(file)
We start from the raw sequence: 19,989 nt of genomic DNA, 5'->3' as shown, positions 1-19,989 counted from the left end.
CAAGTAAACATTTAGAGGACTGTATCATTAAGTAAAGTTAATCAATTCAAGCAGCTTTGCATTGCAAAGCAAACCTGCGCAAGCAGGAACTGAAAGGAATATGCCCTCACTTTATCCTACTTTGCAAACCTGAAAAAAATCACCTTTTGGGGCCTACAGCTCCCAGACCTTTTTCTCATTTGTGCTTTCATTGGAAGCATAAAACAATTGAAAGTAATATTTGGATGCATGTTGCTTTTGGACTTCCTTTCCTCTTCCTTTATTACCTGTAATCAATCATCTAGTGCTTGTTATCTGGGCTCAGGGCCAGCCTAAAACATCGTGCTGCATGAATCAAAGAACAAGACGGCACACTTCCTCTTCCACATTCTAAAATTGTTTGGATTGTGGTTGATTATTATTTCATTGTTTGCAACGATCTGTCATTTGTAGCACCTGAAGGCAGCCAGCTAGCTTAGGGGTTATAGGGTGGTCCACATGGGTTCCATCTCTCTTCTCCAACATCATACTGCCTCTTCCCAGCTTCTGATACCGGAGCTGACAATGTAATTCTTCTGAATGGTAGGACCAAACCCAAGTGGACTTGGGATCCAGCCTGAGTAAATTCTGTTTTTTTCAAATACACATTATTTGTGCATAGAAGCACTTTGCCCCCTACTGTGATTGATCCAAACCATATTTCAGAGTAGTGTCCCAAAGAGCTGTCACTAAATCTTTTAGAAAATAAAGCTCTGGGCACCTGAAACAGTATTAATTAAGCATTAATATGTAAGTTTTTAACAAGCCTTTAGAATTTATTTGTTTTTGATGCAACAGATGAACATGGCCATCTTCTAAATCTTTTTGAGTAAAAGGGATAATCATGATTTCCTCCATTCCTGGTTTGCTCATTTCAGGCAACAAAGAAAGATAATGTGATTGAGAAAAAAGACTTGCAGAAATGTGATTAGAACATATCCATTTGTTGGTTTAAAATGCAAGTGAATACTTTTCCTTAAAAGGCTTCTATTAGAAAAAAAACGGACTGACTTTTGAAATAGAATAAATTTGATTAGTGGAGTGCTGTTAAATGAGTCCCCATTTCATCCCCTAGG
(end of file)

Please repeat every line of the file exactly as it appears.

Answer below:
We start from the raw sequence: 19,989 nt of genomic DNA, 5'->3' as shown, positions 1-19,989 counted from the left end.
CAAGTAAACATTTAGAGGACTGTATCATTAAGTAAAGTTAATCAATTCAAGCAGCTTTGCATTGCAAAGCAAACCTGCGCAAGCAGGAACTGAAAGGAATATGCCCTCACTTTATCCTACTTTGCAAACCTGAAAAAAATCACCTTTTGGGGCCTACAGCTCCCAGACCTTTTTCTCATTTGTGCTTTCATTGGAAGCATAAAACAATTGAAAGTAATATTTGGATGCATGTTGCTTTTGGACTTCCTTTCCTCTTCCTTTATTACCTGTAATCAATCATCTAGTGCTTGTTATCTGGGCTCAGGGCCAGCCTAAAACATCGTGCTGCATGAATCAAAGAACAAGACGGCACACTTCCTCTTCCACATTCTAAAATTGTTTGGATTGTGGTTGATTATTATTTCATTGTTTGCAACGATCTGTCATTTGTAGCACCTGAAGGCAGCCAGCTAGCTTAGGGGTTATAGGGTGGTCCACATGGGTTCCATCTCTCTTCTCCAACATCATACTGCCTCTTCCCAGCTTCTGATACCGGAGCTGACAATGTAATTCTTCTGAATGGTAGGACCAAACCCAAGTGGACTTGGGATCCAGCCTGAGTAAATTCTGTTTTTTTCAAATACACATTATTTGTGCATAGAAGCACTTTGCCCCCTACTGTGATTGATCCAAACCATATTTCAGAGTAGTGTCCCAAAGAGCTGTCACTAAATCTTTTAGAAAATAAAGCTCTGGGCACCTGAAACAGTATTAATTAAGCATTAATATGTAAGTTTTTAACAAGCCTTTAGAATTTATTTGTTTTTGATGCAACAGATGAACATGGCCATCTTCTAAATCTTTTTGAGTAAAAGGGATAATCATGATTTCCTCCATTCCTGGTTTGCTCATTTCAGGCAACAAAGAAAGATAATGTGATTGAGAAAAAAGACTTGCAGAAATGTGATTAGAACATATCCATTTGTTGGTTTAAAATGCAAGTGAATACTTTTCCTTAAAAGGCTTCTATTAGAAAAAAAACGGACTGACTTTTGAAATAGAATAAATTTGATTAGTGGAGTGCTGTTAAATGAGTCCCCATTTCATCCCCTAGG